Humble Pie – The Atlanta Years

by TW on July 13, 2011

Humble Pie The Atlanta Years 300x300 Humble Pie   The Atlanta Years

Humble Pie’s The Atlanta Years could just as well be called Steve Marriott, The Atlanta Years, as he is the driving force behind these recordings. The singer/songwriter/guitarist had relocated to the Peach State in the 1980s and re-formed Humble Pie once again after the lineup (Marriott, guitarist Bobby Tench, bassist Anthony Jones and drummer Jerry Shirley) from an earlier re-formed Pie called it quits in 1981.

That said, The Atlanta Years is worth investigating. Nine studio cuts are appended with seven live performances from Marriott’s Atlanta days. The studio sides find Marriott still capable of delivering the bluesy rock that he built his name on. His voice is still full of raspy splendor on  “Heartbreaker,” a funky organ-driven R&B shuffle, and laced with whiskey on “Ain’t You Glad (New York Can’t Talk).” The Cockney swagger of “Poor Man’s Rich Man” is classic Marriott, and a bridge between his time with the Small Faces and Humble Pie. The songs have a work-in-progress feel, but are still developed enough to stand on their own. The live cuts are sweaty slices of Marriott in his element. Listen as he takes the crowd through the 15-minute assault of “I Don’t Need No Doctor” or the cranky “Hallelujah I Love Her So,” full of tight guitar licks and double entendres.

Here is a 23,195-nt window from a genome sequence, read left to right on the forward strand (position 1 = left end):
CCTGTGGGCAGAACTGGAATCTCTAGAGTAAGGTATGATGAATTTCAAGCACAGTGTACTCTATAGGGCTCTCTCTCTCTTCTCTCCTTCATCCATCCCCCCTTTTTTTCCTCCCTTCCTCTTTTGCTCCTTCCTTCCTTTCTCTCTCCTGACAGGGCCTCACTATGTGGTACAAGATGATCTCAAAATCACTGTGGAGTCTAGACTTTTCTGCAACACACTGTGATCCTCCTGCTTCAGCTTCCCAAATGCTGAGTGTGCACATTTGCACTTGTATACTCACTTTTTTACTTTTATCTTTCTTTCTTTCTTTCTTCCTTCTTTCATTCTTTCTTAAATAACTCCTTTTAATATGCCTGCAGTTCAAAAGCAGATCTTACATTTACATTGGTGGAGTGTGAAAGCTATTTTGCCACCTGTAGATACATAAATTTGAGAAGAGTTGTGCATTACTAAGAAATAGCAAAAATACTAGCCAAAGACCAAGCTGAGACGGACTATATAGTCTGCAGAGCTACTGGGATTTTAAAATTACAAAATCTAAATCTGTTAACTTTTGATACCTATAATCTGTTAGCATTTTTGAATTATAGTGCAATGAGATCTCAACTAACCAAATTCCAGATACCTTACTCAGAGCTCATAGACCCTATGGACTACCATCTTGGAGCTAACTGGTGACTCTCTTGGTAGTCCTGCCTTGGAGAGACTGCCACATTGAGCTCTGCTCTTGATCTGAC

Though Marriott lived the rock star life, he was virtually destitute for years. A very personal interview with ex-wife Pam Stephens reveals the couple’s daily struggles of just having enough to eat, all the while being holed up in a Southern mansion. Marriott was a challenging but engaging personality, enough so to keep fans and hangers-on coming back for more until the larger-than-life musician’s life was cut down by a house fire in 1991. Just as talk of a reunion with original Humble Pie mate Peter Frampton was surfacing, Marriott was taken away. In Atlanta, Marriott sang “Trouble You Can’t Fool Me,” and he was singing from experience.

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